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How to Talk to Your Child About Periods At a Young Age



I recently saw a meme floating around the internet that made me absolutely cringe and not in a good cringe, haha funny kind of way, either. It was in a super judgemental, "why would you even say that?" kind of way.


The meme was about a mother explaining her period to her toddler and the words she chose were something like "Sometimes mommies have red poop."


Even worse is the fact that I have since seen this meme floating around some very popular parenting accounts, thus influencing more moms to explain periods as red poop. *Commence forehead slap.

PARENTS- please, for the love of humanity and your child's long term well-being, stop explaining things in "cutesy" and downright bizarre ways.

How in the world can you tell me that teaching your child that "mommies have red poop" is better than teaching them that WOMEN have periods once a month?


Also- what will your response be when they inevitably wonder why mommies have red poop or have follow-up questions that they expect answers to? Better yet- what happens when they actually need to know about periods and female anatomy? Surely, you aren't sticking to the red poop theory forever. Do you see what is happening here? You are creating an entire web of lies that you won't be able to maintain for very long.

 

Good Intentions


While I understand no one has bad intentions when they explain things like this to their children, I do think we have an immense responsibility as parents to teach our children the truth and not sugar coat things for them.


I also realize that our children typically catch us off guard with these questions and because we so badly want to give them an answer, we think of some clever little way to get them to stop asking and wondering about the thing we don't want to talk about yet.


Sometimes, we teach our children incorrectly as early as infancy whether we realize it or not. Take body parts, for example. I know so many parents who have named their child's private parts cutesy things like "flower" or "little friend," instead of using the correct term of penis or vagina.

Children, even toddlers, are fully capable of learning the truth and facts about topics that seem too "grown-up" or mature for them.
 

The Encounter


There you are in all your womanly glory- sitting on the toilet legs spread, back hunched, getting ready to insert another tampon or change your pad for the hundredth time today when...


"MOM?! Why are you bleeding?!"


Ugh. Your palms begin to sweat and you start wracking your brain for possible ways to explain this to the horrified human staring at you like you're some sort of science experiment gone wrong.


For the love of all things holy woman, PLEASE do not tell them that "sometimes mommies have red poop."

 

Just. Be. Honest.


"Oh, this? Mommy just has her period right now. It's nothing to worry about."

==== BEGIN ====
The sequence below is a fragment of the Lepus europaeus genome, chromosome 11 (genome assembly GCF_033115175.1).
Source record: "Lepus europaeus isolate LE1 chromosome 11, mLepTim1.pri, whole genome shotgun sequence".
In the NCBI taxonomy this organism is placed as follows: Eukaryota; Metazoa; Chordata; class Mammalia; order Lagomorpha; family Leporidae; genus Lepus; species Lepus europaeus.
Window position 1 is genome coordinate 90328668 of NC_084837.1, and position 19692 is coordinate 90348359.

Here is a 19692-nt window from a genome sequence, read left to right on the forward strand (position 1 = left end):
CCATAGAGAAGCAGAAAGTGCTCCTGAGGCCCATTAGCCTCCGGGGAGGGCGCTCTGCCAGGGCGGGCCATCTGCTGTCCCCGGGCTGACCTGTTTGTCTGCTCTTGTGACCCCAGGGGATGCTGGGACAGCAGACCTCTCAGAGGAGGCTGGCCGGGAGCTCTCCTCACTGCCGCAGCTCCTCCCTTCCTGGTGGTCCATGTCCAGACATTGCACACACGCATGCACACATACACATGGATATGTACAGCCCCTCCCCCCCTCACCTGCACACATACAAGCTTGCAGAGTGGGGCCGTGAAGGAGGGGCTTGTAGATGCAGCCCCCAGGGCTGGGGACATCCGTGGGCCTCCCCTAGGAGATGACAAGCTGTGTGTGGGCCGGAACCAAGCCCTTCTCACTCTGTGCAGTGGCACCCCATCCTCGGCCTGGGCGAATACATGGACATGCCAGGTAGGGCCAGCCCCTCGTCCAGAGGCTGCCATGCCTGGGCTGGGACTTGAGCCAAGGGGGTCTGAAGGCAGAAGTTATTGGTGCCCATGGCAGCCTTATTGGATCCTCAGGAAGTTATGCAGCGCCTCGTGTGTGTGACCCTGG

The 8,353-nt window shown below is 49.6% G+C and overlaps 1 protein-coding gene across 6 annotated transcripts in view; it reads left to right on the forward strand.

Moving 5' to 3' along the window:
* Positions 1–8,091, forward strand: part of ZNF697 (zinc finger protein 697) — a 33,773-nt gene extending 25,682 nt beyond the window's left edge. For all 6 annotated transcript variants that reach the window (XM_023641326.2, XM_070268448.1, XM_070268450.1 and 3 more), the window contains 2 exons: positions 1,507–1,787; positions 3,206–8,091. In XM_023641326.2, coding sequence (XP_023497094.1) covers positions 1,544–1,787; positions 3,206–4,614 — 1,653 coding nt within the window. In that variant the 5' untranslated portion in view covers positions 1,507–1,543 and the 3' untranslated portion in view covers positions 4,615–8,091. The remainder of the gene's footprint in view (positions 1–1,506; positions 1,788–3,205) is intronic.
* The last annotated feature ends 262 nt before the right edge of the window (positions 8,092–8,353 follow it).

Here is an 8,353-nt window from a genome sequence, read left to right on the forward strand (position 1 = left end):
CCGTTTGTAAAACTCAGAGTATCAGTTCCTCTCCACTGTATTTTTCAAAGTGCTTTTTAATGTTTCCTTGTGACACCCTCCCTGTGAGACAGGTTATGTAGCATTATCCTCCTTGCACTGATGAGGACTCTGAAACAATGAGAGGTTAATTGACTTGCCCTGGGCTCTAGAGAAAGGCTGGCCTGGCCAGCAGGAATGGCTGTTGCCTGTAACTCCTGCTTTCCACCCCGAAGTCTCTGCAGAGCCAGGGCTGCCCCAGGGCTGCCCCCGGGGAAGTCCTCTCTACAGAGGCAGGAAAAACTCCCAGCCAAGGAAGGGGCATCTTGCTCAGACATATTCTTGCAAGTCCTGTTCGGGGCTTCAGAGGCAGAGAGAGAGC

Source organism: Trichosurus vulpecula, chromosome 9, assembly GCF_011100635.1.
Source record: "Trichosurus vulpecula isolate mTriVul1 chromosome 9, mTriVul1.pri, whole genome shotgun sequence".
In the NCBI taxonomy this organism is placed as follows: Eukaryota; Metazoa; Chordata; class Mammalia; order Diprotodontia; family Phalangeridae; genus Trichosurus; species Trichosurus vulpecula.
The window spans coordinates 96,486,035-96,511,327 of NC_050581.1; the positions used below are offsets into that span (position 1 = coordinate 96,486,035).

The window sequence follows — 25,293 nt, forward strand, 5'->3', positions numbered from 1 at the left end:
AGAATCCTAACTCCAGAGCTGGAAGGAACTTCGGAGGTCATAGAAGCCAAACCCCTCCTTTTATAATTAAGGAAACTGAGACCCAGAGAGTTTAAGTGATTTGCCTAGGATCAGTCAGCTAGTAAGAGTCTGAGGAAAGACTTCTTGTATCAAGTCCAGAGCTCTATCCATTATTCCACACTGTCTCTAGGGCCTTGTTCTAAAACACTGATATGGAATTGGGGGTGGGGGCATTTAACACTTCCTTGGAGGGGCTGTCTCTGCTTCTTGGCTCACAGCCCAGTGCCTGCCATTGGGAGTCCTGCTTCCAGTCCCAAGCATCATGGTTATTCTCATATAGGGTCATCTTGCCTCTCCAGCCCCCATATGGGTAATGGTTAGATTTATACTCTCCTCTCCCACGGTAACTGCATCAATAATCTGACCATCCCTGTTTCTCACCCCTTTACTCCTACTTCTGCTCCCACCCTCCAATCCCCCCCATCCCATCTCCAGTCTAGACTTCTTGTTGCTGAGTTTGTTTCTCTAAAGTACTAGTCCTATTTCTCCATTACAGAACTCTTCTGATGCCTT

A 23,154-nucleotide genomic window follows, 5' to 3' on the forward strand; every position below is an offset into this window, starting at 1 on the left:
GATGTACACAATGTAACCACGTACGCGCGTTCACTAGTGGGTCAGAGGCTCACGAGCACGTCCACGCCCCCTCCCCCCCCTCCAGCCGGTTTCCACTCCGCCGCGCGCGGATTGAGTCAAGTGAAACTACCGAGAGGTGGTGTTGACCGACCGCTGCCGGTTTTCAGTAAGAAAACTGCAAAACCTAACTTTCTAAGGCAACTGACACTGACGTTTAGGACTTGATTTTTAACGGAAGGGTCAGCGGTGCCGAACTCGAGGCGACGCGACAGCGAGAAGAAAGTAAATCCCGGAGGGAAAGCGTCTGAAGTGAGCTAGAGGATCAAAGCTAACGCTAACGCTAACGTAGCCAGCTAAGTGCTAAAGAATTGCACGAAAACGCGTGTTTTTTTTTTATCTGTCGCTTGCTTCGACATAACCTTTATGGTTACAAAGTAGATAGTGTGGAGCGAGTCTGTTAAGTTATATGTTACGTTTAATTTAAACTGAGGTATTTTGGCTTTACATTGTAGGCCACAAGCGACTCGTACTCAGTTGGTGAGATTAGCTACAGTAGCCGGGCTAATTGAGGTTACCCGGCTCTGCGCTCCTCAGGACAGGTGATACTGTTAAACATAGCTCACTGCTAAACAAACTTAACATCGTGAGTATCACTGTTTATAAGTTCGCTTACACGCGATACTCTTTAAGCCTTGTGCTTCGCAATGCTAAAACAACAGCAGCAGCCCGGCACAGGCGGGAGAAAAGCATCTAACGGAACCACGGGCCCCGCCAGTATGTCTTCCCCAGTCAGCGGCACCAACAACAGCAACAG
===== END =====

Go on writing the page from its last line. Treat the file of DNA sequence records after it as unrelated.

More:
*Mic drop.


Seriously, it is THAT EASY! No need for some traumatizing response that will leave them wondering when they will start having red poop and how they can avoid it. Just good old fashion facts. Imagine that.


Now, I know what you're thinking- "It cannot be that easy" or "What if they ask what a period is?" And to that, I say- I gotchu, girlfriend!


You could follow up with something like "All women have periods and every month, we bleed a little." Or "A period is something that women have before they can have a baby." Or "A period is something I will teach you about when you're a little older."


Do you see how easy this can be?

 

How to Explain Periods to Your Child


Depending on how old your child is and/or how much they know about pregnancy, you may need to make some changes to how you would respond.


Because my daughter knew from a young age that women had periods and that women could also have babies, here is how our conversation went:


"When girls get older, their bodies start getting ready to have babies. Since babies grow inside the woman's body, there is a sort of balloon in there called a uterus. Once a month, that uterus (or balloon) fills up with blood because that's what babies need to survive and grow. If no baby is made in the uterus, that blood has to come out and that is why women bleed."


While I realize using words like "balloon" could be considered "code," I would argue that it is kid-friendly without being false or misleading. Children are highly visible creatures, so I find that using familiar images or objects is helpful when describing something.

 

The Takeaway


The bottom line when it comes to this and other hard topics that are sure to come up is to keep things simple and don't feel like you have to answer every question they ask in detail. Some things really are TMI, even for kids.


Did you find this helpful? If so, please share it with all of your parent friends. Chances are, their child is going to wonder about periods someday, too.

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